The recent wet weather has meant garden birds seem a bit thin on the ground this winter, but a sudden drop in the mercury could see flocks on our feeders just in time for the world's biggest birdwatch.

This time of year is traditionally a period of high drama in the garden, when what is an oasis of calm throughout much of the year suddenly becomes the setting for scenes of epic gluttony and violence.

Feathers fly, peanuts are pecked and bread crumbs bolted down as avian marauders flock to our back gardens to find enough food to survive the freezing, dark days of mid-winter.

But for many of us, so far this winter, things have been strangely quiet. Peanut feeders hang un-pecked, fat balls swing un-touched and bread crumbs have been left to go mouldy.

Has there been a secret avian catastrophe that’s done for our robins and starlings?

Thankfully, no. As ever, it's all down to the weather.

Early December was very blustery but equally very mild.

Few places have so far been troubled by persistent frost and snow. As a result the countryside still holds large caches of food following the bountiful summer and autumn. Quite simply, the birds have not needed to visit our gardens.

RSPB wildlife adviser Richard James explains: “It’s down to the unusually mild weather we’re experiencing at the moment. Birds will still be able to get hold of natural food in the wider countryside so haven’t had to call upon us humans for help yet.”

But the predicted sudden drop in temperature will see things change rapidly with birds descending upon our feeders and fat balls en-masse.

The RSPB have been inundated with callers worried about the lack of garden birds, but they are advising people to carry on providing food and water as normal, just in slightly smaller quantities to avoid waste.

In recent decades our gardens have become vitally important food stations for wild birds.

Millions are helped through the winter by people providing a now mind-boggling array of food ranging from tiny nyjer seed to freeze-dried worms.

This very British love of garden birds is celebrated each winter with the RSPB's Big Garden Birdwatch.

Starting 35 years ago the event is now the biggest garden wildlife survey in the world with a staggering 600,000 people peering through their windows to count sparrows, tits and finches last year alone.

Over the decades the results have helped build up a very detailed account of the ups and downs of our garden visitors.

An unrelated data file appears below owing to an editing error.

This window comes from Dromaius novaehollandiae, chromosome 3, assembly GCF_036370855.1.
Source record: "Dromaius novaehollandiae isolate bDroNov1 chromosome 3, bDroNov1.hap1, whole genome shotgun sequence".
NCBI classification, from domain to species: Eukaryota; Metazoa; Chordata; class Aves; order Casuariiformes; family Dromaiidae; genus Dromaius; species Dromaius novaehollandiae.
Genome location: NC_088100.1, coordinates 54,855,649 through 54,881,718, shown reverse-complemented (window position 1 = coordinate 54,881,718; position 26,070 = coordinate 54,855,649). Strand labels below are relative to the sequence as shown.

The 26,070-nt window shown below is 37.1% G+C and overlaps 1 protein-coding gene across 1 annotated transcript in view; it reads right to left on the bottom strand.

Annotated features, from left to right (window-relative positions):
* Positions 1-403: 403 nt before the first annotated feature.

In 1979, the first year of the survey, goldfinches were very rarely recorded in gardens; now these beautiful tiny finches regularly appear in the top 15 species seen each year. Blue tits, great tits and coal tits have all increased in number over the decades but in recent years the survey has helped to reveal ongoing and serious declines in many of our most cherished species.

In the 2012 Birdwatch, starlings hit an all-time low with their numbers falling a further 16 per cent last year. House sparrows, until recently one of our most recognisable and widespread species have also declined alarmingly - dropping 17 per cent in gardens in 2013 compared with 2012. Other losers last year included the bullfinch which was down 20 per cent and the dunnock - down by 13 per cent.

This year, in a break from tradition, organisers are also seeking sightings of wildlife such as squirrels, badgers, frogs and toads as well as birds to help build an overall picture of how important our back gardens really are for nature.

Richard Bashford, Big Garden Birdwatch manager, says: “Every single person who is taking part in the Big Garden Birdwatch is helping us learn about what is happening with our much-loved feathered friends.

“At this time of year particularly they come to our gardens for help - with food, water and shelter.

“Millions of people around the UK help give them a home by providing these things and the Big Garden Birdwatch allows us to check what impact their help is having.

“The situation has been dire for birds like starlings and sparrows over the last 30 years, but by knowing the exact situation we can help to put things right.”

To take part, spend one hour during the Big Garden Birdwatch weekend (January 25-26) counting species in your garden. You then have three weeks to submit your results to the RSPB at